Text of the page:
Why are some problematic people so difficult for us to cancel?
Sometimes I go through my old writing, both online and on paper, and marvel at how much of an idiot I was. It’s good for a laugh but it’s also humbling. It is at these times I am especially thankful I am not a famous writer. It is nice to have the space to be stupid. This is not exclusive to things that I’ve said either. I’ve been abusive. There are a few people who could come out and say horrible things about me and the horrible things would be true. If I was a celebrity it would certainly be enough to be cancelled. Fortunately, I’m not. I’ve been allowed to reform and redeem myself in privacy and peace.
Maybe it’s because of my own previously problematic ways, I’ve distanced myself from “cancel culture”. I believe people should be held accountable for their actions but most things are not entirely irredeemable. The only person I have truly “cancelled” is R. Kelly. I did once have a strong attachment to his music, but once certain truths were revealed, I could not longer listen. I could not separate the artist from the actions. In fact, I actually have a visceral reaction to hearing his music and have on a few occasions, kindly asked people to turn it off. I avoided the truth about R. Kelly for years, because most people around me did and that was the easy choice. Once I looked into matters for myself, however, the truth was so sickening, letting go of the music was as natural as vomiting after a night of binge drinking. It was unpleasant but it was inevitable.
The decision to cancel people is not always an easy one, even once you know what they’ve been accused of. Back in 2012, I met Junot Diaz at MIT. He was having a reading for the release of his new book, This is How You Lose Her. I was a big fan, I had been for about two years at that point, after reading his story “Nilda” in an anthology I had gotten from the thrift store. He was one of the writers who helped me to find my voice. Reading his work showed me the power of staying true to ones voice. It helped me to further appreciate writing in dialect, how I really spoke, when I was with my friends, just kicking it, as most of my characters often are. I ended up buying two books and asking him to sign them. He was kind and seemed very grateful for the support. I took a photo with him and I still have it.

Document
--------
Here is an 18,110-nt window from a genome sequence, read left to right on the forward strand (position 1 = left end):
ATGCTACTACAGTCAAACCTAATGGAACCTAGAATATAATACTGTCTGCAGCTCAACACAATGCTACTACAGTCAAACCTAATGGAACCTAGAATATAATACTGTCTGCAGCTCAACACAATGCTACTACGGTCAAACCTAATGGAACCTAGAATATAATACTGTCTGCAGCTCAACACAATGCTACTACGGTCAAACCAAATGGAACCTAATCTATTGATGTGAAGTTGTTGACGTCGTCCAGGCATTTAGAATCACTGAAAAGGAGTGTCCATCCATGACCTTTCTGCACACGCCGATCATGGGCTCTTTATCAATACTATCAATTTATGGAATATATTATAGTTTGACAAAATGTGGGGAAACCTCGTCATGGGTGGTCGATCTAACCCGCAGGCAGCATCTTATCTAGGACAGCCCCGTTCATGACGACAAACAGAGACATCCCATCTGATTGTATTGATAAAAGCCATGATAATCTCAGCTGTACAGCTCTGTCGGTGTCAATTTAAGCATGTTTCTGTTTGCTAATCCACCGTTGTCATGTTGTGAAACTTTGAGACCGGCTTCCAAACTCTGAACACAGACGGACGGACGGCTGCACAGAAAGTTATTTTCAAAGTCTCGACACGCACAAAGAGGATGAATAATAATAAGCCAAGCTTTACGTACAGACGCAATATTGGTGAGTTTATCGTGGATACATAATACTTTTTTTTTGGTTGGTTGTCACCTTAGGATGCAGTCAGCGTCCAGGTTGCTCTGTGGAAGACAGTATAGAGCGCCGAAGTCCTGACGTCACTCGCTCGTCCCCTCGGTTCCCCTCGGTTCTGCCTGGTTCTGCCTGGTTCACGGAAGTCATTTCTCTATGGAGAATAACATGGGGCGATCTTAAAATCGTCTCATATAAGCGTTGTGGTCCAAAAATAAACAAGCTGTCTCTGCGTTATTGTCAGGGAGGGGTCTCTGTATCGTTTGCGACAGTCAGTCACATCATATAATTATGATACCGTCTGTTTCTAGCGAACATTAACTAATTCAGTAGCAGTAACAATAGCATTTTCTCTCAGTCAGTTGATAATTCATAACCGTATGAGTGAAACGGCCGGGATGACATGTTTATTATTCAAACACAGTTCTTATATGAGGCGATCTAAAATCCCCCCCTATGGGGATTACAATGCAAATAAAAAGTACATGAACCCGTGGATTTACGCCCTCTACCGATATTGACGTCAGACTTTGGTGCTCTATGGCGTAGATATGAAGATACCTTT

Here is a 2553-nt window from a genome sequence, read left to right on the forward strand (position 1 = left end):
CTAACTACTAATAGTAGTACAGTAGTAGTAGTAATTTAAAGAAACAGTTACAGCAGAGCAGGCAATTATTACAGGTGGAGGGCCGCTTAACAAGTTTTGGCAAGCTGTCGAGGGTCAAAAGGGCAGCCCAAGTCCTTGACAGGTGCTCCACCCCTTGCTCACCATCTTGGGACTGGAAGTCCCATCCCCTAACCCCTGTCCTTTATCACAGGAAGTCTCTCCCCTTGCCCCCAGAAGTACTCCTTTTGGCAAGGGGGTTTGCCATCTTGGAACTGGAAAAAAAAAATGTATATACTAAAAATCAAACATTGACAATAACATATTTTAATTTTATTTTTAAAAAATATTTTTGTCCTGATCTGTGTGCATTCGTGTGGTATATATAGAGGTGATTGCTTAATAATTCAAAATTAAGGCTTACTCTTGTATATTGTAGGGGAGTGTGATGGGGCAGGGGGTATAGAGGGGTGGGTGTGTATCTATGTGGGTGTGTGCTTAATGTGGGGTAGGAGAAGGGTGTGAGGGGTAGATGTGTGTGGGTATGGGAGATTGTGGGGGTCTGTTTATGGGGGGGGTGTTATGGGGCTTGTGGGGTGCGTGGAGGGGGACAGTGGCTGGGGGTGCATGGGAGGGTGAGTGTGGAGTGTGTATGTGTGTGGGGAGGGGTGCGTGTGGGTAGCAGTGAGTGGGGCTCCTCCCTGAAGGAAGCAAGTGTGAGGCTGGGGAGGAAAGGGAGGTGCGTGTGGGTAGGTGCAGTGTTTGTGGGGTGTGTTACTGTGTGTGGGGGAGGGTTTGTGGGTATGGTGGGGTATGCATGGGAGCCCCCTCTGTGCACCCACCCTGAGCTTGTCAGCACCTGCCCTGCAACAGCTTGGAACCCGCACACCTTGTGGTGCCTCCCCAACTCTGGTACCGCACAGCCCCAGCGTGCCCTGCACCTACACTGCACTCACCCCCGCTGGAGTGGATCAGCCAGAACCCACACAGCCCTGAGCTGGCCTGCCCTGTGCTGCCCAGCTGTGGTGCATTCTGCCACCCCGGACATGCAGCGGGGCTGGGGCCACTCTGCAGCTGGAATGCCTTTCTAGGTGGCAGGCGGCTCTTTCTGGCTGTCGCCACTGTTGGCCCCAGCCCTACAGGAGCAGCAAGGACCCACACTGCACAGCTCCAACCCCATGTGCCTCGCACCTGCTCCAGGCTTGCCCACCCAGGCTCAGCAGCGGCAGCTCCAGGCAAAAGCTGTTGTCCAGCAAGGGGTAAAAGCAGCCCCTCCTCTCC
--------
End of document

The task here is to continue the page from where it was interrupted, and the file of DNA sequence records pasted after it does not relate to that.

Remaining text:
In 2018, Diaz was accused of sexual misconduct by a writer named Zinzi Clemmons. There followed a series of accusations from others that were impossible to ignore. And yet…I still have the books Diaz signed. They’re in a plastic bin in my closet. I have not touched them since hearing about these accusations, but I know that they’re there.
For what it’s worth, Diaz was cleared to teach at MIT again at the conclusion of the investigation spurred by Clemmons’ statements. Still, quotes from Diaz himself seem to, at the very least, not deny that the accusations are true. In these situations, where it comes down to the words of two strangers, I suppose as a consumer you just have to go with your gut. Yet, despite what my gut is telling me, I have not thrown the Diaz books out.
I am bothered by this and yet can’t bring myself to do anything about it. I want to be a person who stands with the abused but I still hold on to the books of an alleged abuser. I know people who were sexually abused as children and yet they are still fans of R. Kelly. I don’t know how any of this works and I can’t defend it. All I know is we all have to confront the truth within ourselves before anything else. One day I will buy a book shelf and I’ll have to unpack that bin and make a decision about those books. I’m not entirely sure what that decision will be and that does not sit well with me.